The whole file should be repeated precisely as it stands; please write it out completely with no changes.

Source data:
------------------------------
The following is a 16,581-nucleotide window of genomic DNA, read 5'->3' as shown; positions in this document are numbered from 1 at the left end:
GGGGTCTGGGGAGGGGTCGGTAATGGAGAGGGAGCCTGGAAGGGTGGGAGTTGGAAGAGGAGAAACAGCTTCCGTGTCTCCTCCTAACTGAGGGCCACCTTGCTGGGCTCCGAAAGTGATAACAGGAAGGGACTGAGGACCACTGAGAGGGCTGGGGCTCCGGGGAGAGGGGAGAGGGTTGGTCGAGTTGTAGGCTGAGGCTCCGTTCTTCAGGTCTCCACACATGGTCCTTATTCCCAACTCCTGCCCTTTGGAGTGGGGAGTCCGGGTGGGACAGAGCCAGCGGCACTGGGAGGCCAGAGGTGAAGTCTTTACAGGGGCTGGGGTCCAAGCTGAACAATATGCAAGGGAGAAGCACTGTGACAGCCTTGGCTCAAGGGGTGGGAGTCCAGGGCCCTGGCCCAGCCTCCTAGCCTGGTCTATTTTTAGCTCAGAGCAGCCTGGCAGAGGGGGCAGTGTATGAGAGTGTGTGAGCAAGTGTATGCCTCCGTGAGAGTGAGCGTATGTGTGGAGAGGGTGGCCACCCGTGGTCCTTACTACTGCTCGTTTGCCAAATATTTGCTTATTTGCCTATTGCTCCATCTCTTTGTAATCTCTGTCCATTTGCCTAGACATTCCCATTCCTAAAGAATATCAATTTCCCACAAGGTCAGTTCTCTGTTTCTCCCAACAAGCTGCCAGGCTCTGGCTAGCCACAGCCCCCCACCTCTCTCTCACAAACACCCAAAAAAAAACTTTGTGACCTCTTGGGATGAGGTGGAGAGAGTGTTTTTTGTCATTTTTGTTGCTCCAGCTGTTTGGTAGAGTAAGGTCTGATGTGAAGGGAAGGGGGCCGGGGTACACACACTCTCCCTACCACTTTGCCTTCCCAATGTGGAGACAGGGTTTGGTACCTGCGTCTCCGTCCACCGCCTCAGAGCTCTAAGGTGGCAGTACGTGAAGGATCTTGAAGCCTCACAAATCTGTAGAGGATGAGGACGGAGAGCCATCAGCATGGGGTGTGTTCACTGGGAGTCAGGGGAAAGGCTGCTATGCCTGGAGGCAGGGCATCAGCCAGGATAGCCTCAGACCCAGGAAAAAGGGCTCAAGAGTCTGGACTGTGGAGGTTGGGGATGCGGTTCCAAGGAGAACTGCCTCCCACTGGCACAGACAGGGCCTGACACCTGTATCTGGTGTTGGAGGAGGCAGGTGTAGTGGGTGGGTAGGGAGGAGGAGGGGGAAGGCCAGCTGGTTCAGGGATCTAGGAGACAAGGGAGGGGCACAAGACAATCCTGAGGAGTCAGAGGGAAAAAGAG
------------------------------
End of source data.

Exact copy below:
The following is a 16,581-nucleotide window of genomic DNA, read 5'->3' as shown; positions in this document are numbered from 1 at the left end:
GGGGTCTGGGGAGGGGTCGGTAATGGAGAGGGAGCCTGGAAGGGTGGGAGTTGGAAGAGGAGAAACAGCTTCCGTGTCTCCTCCTAACTGAGGGCCACCTTGCTGGGCTCCGAAAGTGATAACAGGAAGGGACTGAGGACCACTGAGAGGGCTGGGGCTCCGGGGAGAGGGGAGAGGGTTGGTCGAGTTGTAGGCTGAGGCTCCGTTCTTCAGGTCTCCACACATGGTCCTTATTCCCAACTCCTGCCCTTTGGAGTGGGGAGTCCGGGTGGGACAGAGCCAGCGGCACTGGGAGGCCAGAGGTGAAGTCTTTACAGGGGCTGGGGTCCAAGCTGAACAATATGCAAGGGAGAAGCACTGTGACAGCCTTGGCTCAAGGGGTGGGAGTCCAGGGCCCTGGCCCAGCCTCCTAGCCTGGTCTATTTTTAGCTCAGAGCAGCCTGGCAGAGGGGGCAGTGTATGAGAGTGTGTGAGCAAGTGTATGCCTCCGTGAGAGTGAGCGTATGTGTGGAGAGGGTGGCCACCCGTGGTCCTTACTACTGCTCGTTTGCCAAATATTTGCTTATTTGCCTATTGCTCCATCTCTTTGTAATCTCTGTCCATTTGCCTAGACATTCCCATTCCTAAAGAATATCAATTTCCCACAAGGTCAGTTCTCTGTTTCTCCCAACAAGCTGCCAGGCTCTGGCTAGCCACAGCCCCCCACCTCTCTCTCACAAACACCCAAAAAAAAACTTTGTGACCTCTTGGGATGAGGTGGAGAGAGTGTTTTTTGTCATTTTTGTTGCTCCAGCTGTTTGGTAGAGTAAGGTCTGATGTGAAGGGAAGGGGGCCGGGGTACACACACTCTCCCTACCACTTTGCCTTCCCAATGTGGAGACAGGGTTTGGTACCTGCGTCTCCGTCCACCGCCTCAGAGCTCTAAGGTGGCAGTACGTGAAGGATCTTGAAGCCTCACAAATCTGTAGAGGATGAGGACGGAGAGCCATCAGCATGGGGTGTGTTCACTGGGAGTCAGGGGAAAGGCTGCTATGCCTGGAGGCAGGGCATCAGCCAGGATAGCCTCAGACCCAGGAAAAAGGGCTCAAGAGTCTGGACTGTGGAGGTTGGGGATGCGGTTCCAAGGAGAACTGCCTCCCACTGGCACAGACAGGGCCTGACACCTGTATCTGGTGTTGGAGGAGGCAGGTGTAGTGGGTGGGTAGGGAGGAGGAGGGGGAAGGCCAGCTGGTTCAGGGATCTAGGAGACAAGGGAGGGGCACAAGACAATCCTGAGGAGTCAGAGGGAAAAAGAG